Five terms in sustainable design you need to know
It helps to acquaint yourself with green architecture if you want to support it
Oct 24, 2017
In the wake of climate change and other environmental crisis, designers, architects, and engineers are going back to design concepts that have been with us for centuries and injecting new ones in the process.
Thanks to green architecture, we’re now moving towards a sustainable future (fingers crossed). But as an ordinary citizen vying for sustainability, we encounter words or terminologies that sometimes just doesn’t make sense to us. Here are five sustainable design jargons you need to be familiar with.
1. Carbon footprint
This is one of the more common terms that’s frequently used when talking about sustainable design. A carbon footprint is essentially the total amount of greenhouse gases produced to directly or indirectly support human activities like driving a car or burning oil, coal, or gas. As a general rule, the smaller the carbon footprint, the less greenhouse gas we emit. Here are ways on how you can reduce your carbon footprint.
2. Green building
Here in the Philippines, we have the Philippine Green Building Council that promotes the sharing of knowledge on green building practices to the industry. This non-profit organization has been campaigning for the transformation of design, construction, and management methods into practices that are environmentally and socially responsible.
3. Greywater and blackwater
Greywater and blackwater refer to the classification of wastewater. Greywater is the gently used water from sinks, baths, dishwashers, and washing machines that can be reused (after being treated) for toilets, recreational lakes, and other nonpotable uses. In contrast, blackwater is the wastewater from toilets (urine, feces, flush water), bidets, and toilet paper disposals that cannot be released back into the environment without proper treatment.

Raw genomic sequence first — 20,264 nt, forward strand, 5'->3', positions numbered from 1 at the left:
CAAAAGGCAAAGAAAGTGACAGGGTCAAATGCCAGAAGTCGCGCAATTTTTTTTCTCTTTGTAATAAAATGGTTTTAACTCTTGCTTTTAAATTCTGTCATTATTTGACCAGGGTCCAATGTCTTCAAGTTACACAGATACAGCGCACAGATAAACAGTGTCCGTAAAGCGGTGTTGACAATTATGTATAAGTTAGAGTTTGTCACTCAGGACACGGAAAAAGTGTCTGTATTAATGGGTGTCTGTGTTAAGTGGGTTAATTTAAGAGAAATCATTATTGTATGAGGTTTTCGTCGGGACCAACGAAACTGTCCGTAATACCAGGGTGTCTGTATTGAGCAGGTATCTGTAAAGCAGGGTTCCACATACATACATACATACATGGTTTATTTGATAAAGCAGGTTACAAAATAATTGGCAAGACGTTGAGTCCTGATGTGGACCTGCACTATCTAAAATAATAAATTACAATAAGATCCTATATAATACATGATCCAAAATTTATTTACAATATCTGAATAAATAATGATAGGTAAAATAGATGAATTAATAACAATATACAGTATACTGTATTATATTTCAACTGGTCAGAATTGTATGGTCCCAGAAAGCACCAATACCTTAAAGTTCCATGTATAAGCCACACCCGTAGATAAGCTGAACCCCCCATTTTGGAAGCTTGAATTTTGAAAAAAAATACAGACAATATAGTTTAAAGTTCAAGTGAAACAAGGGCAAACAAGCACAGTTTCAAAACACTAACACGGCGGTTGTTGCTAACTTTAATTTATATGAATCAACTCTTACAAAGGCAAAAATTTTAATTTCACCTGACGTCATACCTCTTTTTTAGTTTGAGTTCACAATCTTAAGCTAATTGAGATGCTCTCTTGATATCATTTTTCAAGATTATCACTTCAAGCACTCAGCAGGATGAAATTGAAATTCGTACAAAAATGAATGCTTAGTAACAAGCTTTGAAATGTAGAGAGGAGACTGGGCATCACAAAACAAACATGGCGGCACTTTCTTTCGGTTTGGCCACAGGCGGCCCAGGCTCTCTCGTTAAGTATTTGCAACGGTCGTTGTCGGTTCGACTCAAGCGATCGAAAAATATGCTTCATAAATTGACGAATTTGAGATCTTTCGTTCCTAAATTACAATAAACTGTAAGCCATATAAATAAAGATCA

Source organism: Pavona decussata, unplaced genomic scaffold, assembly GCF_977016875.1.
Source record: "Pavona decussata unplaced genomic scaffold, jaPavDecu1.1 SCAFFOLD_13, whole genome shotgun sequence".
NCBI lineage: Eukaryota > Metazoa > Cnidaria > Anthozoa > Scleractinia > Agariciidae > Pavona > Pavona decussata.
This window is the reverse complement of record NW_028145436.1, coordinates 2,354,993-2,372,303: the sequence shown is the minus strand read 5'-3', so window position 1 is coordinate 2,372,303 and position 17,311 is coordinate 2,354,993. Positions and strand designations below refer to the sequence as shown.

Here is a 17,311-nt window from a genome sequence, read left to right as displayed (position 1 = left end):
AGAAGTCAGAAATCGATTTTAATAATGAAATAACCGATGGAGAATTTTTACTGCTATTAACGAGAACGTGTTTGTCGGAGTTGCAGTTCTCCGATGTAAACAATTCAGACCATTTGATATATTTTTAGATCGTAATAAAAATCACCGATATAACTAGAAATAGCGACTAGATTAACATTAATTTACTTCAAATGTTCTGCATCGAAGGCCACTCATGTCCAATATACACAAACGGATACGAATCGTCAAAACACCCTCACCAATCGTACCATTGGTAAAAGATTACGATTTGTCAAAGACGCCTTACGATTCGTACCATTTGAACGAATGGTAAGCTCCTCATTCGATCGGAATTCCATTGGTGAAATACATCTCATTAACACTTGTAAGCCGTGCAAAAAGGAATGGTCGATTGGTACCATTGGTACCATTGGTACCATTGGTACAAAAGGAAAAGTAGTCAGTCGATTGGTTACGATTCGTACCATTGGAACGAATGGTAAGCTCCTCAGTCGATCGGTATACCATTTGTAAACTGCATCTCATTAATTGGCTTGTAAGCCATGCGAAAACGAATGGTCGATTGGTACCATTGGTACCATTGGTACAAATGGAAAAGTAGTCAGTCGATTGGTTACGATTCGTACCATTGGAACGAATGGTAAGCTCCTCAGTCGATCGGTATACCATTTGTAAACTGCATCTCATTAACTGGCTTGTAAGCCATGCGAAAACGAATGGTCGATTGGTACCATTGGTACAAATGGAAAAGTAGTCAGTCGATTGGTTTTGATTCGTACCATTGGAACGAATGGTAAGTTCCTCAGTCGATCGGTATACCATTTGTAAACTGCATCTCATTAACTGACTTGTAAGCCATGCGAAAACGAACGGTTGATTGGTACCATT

4. Life-Cycle Assessment (LCA)
A life-cycle assessment is a technique used by analysts and designers to understand the potential environmental aspects associated with a product over the course of its ‘lifetime.’ LCA starts from the extraction of raw material to its processing, manufacturing, and eventually, to its disposal or recycling. For example, designers use LCA to compare two different options for panels. One option could be bamboo, which is a renewable resource and is grown locally, compared to a red ironwood panel, which takes a long time to be shipped because it needs to be sourced outside the country. LCA’s don’t necessarily lead you to right or wrong answers, but instead, they give you a better understanding of an item.
5. Embodied energy
Embodied energy is the total amount of energy required to produce a building or any other product. A product with a high-embodied energy (steel) will produce more greenhouse gas emissions than a product with low-embodied energy (concrete).
Photos courtesy of Unsplash
It’s time we talk about earphone etiquette
3 sinigang recipes using native alibangbang, rattan, and katmon
Here’s where you can volunteer onsite for #TaalEruption2020 relief efforts
LOOK: Deeply-moving acts of bayanihan from the Taal eruptions
What are the government’s plans for the victims of Taal Volcano’s eruption?